Author(s): BlakeHodek KA, Williams BC, Zhao Y, Castilho PV, Chen W, , BlakeHodek KA, Williams BC, Zhao Y, Castilho PV, Chen W,
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Abstract The atypical AGC kinase Greatwall (Gwl) mediates a pathway that prevents the precocious removal of phosphorylations added to target proteins by M phase-promoting factor (MPF); Gwl is thus essential for M phase entry and maintenance. Gwl itself is activated by M phase-specific phosphorylations that are investigated here. Many phosphorylations are nonessential, being located within a long nonconserved region, any part of which can be deleted without effect. Using mass spectrometry and mutagenesis, we have identified 3 phosphorylation sites (phosphosites) critical to Gwl activation (pT193, pT206, and pS883 in Xenopus laevis) located in evolutionarily conserved domains that differentiate Gwl from related kinases. We propose a model in which the initiating event for Gwl activation is phosphorylation by MPF of the proline-directed sites T193 and T206 in the presumptive activation loop. After this priming step, Gwl can intramolecularly phosphorylate its C-terminal tail at pS883; this site probably plays a role similar to that of the tail/Z motif of other AGC kinases. These events largely (but not completely) explain the full activation of Gwl at M phase.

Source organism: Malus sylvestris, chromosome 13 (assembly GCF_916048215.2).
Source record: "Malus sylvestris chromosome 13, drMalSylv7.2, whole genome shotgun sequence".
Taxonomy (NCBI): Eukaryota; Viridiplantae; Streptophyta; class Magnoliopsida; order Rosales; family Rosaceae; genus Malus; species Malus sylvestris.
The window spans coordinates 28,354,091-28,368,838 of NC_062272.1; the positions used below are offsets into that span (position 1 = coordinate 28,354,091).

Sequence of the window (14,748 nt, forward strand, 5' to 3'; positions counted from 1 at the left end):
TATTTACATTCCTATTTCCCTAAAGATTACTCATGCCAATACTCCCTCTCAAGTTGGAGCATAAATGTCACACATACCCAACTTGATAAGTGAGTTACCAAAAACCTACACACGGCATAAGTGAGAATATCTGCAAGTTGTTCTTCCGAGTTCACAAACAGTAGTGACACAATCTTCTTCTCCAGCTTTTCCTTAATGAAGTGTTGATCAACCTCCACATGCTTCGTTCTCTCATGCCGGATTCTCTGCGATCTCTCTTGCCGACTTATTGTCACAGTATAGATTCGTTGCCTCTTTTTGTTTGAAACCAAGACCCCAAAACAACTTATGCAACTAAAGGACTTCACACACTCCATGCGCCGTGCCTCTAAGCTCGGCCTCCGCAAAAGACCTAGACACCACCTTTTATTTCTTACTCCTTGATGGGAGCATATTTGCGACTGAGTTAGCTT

This article was published in Mol Cell Biol
and referenced in Single Cell Biology